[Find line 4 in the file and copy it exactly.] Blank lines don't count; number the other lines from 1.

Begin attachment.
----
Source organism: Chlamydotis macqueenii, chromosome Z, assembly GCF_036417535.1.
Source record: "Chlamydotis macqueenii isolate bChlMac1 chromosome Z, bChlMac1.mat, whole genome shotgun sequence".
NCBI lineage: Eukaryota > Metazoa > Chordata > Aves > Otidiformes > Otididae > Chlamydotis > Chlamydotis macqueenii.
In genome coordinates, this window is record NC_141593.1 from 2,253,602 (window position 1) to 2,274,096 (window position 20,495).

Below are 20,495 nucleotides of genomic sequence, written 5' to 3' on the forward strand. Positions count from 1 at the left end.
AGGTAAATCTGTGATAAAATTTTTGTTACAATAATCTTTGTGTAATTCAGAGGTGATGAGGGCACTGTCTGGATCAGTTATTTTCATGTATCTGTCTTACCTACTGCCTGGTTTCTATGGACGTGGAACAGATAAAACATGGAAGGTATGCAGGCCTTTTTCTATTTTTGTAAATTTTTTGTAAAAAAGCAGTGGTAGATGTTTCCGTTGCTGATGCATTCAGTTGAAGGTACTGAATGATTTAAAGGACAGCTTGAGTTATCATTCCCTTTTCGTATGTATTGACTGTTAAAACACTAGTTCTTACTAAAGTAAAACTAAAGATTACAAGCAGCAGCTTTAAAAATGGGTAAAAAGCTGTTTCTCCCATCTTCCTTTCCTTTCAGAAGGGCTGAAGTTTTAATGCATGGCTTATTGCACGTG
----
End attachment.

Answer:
In genome coordinates, this window is record NC_141593.1 from 2,253,602 (window position 1) to 2,274,096 (window position 20,495).